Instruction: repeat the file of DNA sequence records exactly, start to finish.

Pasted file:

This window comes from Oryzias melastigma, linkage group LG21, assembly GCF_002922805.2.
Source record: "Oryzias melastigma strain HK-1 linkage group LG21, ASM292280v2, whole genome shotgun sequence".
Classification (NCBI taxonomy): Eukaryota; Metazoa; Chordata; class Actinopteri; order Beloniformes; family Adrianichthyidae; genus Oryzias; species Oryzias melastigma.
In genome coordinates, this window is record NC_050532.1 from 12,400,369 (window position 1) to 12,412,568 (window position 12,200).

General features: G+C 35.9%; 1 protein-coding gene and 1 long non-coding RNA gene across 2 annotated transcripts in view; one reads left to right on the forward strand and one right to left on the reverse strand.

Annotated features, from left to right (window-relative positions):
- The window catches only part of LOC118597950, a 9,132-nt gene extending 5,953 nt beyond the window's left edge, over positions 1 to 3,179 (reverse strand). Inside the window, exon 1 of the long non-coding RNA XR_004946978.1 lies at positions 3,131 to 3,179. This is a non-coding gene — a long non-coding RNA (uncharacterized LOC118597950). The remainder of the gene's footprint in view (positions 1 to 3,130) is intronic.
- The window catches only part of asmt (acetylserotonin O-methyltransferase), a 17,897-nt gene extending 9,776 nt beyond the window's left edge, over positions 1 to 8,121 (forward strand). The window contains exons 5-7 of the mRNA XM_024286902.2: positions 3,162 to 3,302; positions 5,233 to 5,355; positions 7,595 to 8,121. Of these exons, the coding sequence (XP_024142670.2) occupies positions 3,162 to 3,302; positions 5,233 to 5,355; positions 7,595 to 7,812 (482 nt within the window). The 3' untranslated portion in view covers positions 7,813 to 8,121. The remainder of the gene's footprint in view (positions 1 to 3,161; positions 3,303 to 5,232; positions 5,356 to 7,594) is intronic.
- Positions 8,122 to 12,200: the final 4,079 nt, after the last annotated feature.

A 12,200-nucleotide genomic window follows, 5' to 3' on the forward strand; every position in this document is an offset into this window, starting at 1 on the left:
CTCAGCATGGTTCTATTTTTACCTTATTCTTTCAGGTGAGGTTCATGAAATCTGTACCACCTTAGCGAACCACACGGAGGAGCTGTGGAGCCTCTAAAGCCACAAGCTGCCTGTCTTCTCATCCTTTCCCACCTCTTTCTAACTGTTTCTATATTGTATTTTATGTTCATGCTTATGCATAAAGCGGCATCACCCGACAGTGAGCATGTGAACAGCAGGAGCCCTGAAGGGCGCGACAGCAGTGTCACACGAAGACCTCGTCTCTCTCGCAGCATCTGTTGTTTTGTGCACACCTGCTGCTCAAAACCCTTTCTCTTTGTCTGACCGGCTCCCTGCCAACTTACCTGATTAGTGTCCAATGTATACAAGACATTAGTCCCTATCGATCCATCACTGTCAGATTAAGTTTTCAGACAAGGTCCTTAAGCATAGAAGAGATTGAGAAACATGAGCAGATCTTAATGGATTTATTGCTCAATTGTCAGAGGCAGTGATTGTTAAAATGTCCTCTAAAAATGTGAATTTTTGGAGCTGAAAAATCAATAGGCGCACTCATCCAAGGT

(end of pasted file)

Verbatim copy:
This window comes from Oryzias melastigma, linkage group LG21, assembly GCF_002922805.2.
Source record: "Oryzias melastigma strain HK-1 linkage group LG21, ASM292280v2, whole genome shotgun sequence".
Classification (NCBI taxonomy): Eukaryota; Metazoa; Chordata; class Actinopteri; order Beloniformes; family Adrianichthyidae; genus Oryzias; species Oryzias melastigma.
In genome coordinates, this window is record NC_050532.1 from 12,400,369 (window position 1) to 12,412,568 (window position 12,200).

General features: G+C 35.9%; 1 protein-coding gene and 1 long non-coding RNA gene across 2 annotated transcripts in view; one reads left to right on the forward strand and one right to left on the reverse strand.

Annotated features, from left to right (window-relative positions):
- The window catches only part of LOC118597950, a 9,132-nt gene extending 5,953 nt beyond the window's left edge, over positions 1 to 3,179 (reverse strand). Inside the window, exon 1 of the long non-coding RNA XR_004946978.1 lies at positions 3,131 to 3,179. This is a non-coding gene — a long non-coding RNA (uncharacterized LOC118597950). The remainder of the gene's footprint in view (positions 1 to 3,130) is intronic.
- The window catches only part of asmt (acetylserotonin O-methyltransferase), a 17,897-nt gene extending 9,776 nt beyond the window's left edge, over positions 1 to 8,121 (forward strand). The window contains exons 5-7 of the mRNA XM_024286902.2: positions 3,162 to 3,302; positions 5,233 to 5,355; positions 7,595 to 8,121. Of these exons, the coding sequence (XP_024142670.2) occupies positions 3,162 to 3,302; positions 5,233 to 5,355; positions 7,595 to 7,812 (482 nt within the window). The 3' untranslated portion in view covers positions 7,813 to 8,121. The remainder of the gene's footprint in view (positions 1 to 3,161; positions 3,303 to 5,232; positions 5,356 to 7,594) is intronic.
- Positions 8,122 to 12,200: the final 4,079 nt, after the last annotated feature.

A 12,200-nucleotide genomic window follows, 5' to 3' on the forward strand; every position in this document is an offset into this window, starting at 1 on the left:
CTCAGCATGGTTCTATTTTTACCTTATTCTTTCAGGTGAGGTTCATGAAATCTGTACCACCTTAGCGAACCACACGGAGGAGCTGTGGAGCCTCTAAAGCCACAAGCTGCCTGTCTTCTCATCCTTTCCCACCTCTTTCTAACTGTTTCTATATTGTATTTTATGTTCATGCTTATGCATAAAGCGGCATCACCCGACAGTGAGCATGTGAACAGCAGGAGCCCTGAAGGGCGCGACAGCAGTGTCACACGAAGACCTCGTCTCTCTCGCAGCATCTGTTGTTTTGTGCACACCTGCTGCTCAAAACCCTTTCTCTTTGTCTGACCGGCTCCCTGCCAACTTACCTGATTAGTGTCCAATGTATACAAGACATTAGTCCCTATCGATCCATCACTGTCAGATTAAGTTTTCAGACAAGGTCCTTAAGCATAGAAGAGATTGAGAAACATGAGCAGATCTTAATGGATTTATTGCTCAATTGTCAGAGGCAGTGATTGTTAAAATGTCCTCTAAAAATGTGAATTTTTGGAGCTGAAAAATCAATAGGCGCACTCATCCAAGGT